Scenario-Based Practical Test Standards
By Tom Glista
Reprinted with permission from FAA Aviation News
Question: How are most practical tests for a certificate or rating conducted?
Answer: Evaluating maneuvers and procedures.
For example in the private pilot certification, the applicant is asked to plan a cross-country flight, which he/she knows will not be fully utilized. Then the examiner administers an oral exam on regulations, aircraft systems, weather, airspace, performance, weight and balance, and aero-medical factors. Once past that hurdle, the applicant goes out to fly. The planned cross-country flight begins, but soon is diverted to another airport (which again may not be completed). From there the applicant is put under the hood for some maneuvers and then followed by visual steep turns and stalls. The examiner pulls the engine to idle and the applicant goes through engine failure procedures. When close to the ground, the applicant breaks off the landing and completes ground reference maneuvers, then flies back to his/her home airport for take-offs, landings, and go a rounds. If the applicant maintains certain parameters (+/- 100 feet, +/- 10 degrees, +10/-5 knots), he/she passes.
Is this how we fly day-today? Depending on which statistics you look at, between 75% and 85% of all general aviation fatal accidents are attributed to human factors (what we used to call “pilot error”). However, I believe most of them are due to the lack of Higher Order Thinking Skills (HOTS). These skills are aeronautical decision making, risk management, automation management, situational awareness, and Controlled Flight into Terrain (CFIT) awareness. Yes, the National Transportation Safety Board (NTSB) classifies many accidents on lack of “stick and rudder” skills. But, when a pilot loses control of a Cessna 172 on landing with a 35 knot cross-wind, is it really a stick and rudder skill problem or an aeronautical decision making and risk management problem? So to reduce accidents, we must be able to evaluate applicants’ Higher Order Thinking Skills. But how, during a maneuvers-based practical test, do you evaluate HOTS? What we need is a better way for examiners to evaluate the applicant’s HOTS.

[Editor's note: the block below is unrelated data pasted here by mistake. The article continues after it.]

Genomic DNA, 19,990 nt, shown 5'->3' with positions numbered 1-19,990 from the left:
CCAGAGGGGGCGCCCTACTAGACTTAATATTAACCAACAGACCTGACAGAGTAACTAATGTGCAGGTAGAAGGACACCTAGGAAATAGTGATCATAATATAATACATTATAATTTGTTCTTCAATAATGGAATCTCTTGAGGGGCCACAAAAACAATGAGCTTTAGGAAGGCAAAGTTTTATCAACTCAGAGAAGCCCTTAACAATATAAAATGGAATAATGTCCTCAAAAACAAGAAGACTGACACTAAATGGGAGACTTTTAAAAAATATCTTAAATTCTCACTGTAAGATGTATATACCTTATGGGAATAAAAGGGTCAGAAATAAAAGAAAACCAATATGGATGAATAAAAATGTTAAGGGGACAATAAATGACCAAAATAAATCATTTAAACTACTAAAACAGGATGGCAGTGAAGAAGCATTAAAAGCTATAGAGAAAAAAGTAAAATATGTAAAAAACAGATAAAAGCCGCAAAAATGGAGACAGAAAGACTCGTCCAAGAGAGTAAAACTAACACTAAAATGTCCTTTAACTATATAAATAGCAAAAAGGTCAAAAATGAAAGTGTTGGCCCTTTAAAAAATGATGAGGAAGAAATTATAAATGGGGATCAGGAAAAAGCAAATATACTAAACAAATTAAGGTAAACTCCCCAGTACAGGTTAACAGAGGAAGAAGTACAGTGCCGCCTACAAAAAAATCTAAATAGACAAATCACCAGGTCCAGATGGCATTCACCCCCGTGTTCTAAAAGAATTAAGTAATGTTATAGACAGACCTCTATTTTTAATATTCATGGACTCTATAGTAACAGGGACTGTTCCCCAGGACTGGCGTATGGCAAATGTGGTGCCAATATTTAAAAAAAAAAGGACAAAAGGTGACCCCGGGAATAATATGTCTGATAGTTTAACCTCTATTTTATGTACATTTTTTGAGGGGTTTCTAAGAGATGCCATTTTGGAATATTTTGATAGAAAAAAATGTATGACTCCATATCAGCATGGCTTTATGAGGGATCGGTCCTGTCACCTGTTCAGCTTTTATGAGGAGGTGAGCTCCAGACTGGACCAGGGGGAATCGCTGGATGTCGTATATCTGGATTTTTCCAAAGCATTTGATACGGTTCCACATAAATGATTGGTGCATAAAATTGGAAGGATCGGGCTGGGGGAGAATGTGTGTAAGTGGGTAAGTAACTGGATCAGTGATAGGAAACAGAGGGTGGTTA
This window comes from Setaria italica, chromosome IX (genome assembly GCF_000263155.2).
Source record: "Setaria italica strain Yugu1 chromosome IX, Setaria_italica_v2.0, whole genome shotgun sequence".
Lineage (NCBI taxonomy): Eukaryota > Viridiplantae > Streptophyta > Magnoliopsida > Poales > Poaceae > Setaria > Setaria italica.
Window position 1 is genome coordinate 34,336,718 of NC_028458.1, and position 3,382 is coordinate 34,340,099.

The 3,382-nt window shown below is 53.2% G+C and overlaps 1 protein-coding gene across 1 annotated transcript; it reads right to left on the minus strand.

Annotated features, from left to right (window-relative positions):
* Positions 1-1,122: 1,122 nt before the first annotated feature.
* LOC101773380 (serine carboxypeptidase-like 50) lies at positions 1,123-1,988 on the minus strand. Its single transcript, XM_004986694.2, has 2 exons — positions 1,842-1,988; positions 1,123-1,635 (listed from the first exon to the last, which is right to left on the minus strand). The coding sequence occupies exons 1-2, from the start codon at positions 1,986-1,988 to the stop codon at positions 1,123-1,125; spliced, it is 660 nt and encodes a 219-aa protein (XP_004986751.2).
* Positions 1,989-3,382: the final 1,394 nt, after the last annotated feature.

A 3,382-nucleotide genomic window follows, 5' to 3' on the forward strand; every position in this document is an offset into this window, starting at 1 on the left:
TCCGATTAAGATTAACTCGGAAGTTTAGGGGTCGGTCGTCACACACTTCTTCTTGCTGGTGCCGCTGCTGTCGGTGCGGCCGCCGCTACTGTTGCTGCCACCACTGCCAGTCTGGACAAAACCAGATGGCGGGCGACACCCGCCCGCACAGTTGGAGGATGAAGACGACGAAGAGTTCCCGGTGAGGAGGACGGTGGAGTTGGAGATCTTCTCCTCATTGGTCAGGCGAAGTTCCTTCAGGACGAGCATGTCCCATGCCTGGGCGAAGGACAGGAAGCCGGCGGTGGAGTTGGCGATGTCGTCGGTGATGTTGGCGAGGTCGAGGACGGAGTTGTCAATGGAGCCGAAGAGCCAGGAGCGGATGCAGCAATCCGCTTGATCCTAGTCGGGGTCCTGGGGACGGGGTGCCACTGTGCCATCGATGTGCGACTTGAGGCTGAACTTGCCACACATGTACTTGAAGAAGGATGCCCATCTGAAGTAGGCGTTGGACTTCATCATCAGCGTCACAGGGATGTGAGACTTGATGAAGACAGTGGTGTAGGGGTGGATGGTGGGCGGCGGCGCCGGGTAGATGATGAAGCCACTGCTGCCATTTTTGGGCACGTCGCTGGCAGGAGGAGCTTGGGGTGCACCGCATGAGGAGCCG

We are always tweaking the FAA’s Practical Test Standards (PTS) to meet training and testing needs. For example, around 2002 the FAA started adding CFIT and Aeronautical Decision Making (ADM) as a special emphasis item. In the 1990s we incorporated a requirement that the examiner develop a written “plan of action” (POA). “The ‘plan of action’ shall include all TASKs in each AREA OF OPERATION…” The intent was that the practical test be conducted, as much as practical, as a scenario. Unfortunately, some examiners’ and inspectors’ written POAs were to conduct Area of Operation 1 first, Area of Operation 2 second, etc. Did it meet the letter of the PTS? Yes. Was it want we intended? No. What we need to do now, is clarify what we originally intended.
Why do we need to transform the PTS to a scenario-based test? Here are just a few reasons. Scenario-based training has shown to be more effective in developing HOTS than maneuvers-based training. The air carrier industry and military have been training and testing this way for decades, and the FAA/Industry Training Standards (FITS) program is promoting general aviation to adopt scenario-based training. Research into the FITS training methodologies show that it is more effective (click
here), but there is disconnect between scenario-based training and
a maneuvers-based test. Another reason is how, in a maneuvers-based test, does
the inspector or examiner evaluate higher order thinking skills? Most of this
kind of test is a rote stick and rudder skill test without decision making
opportunities. A scenario allows the applicant to make decisions, thus the
examiner/inspector can evaluate the applicant’s higher order thinking skills.
Finally, scenario-based testing should help encourage the training community
to adopt scenario-based training methodologies, including emphasis on HOTS. To
help training providers, the FITS program has developed generic stand-alone
syllabi for all of the tests. You can get free copies by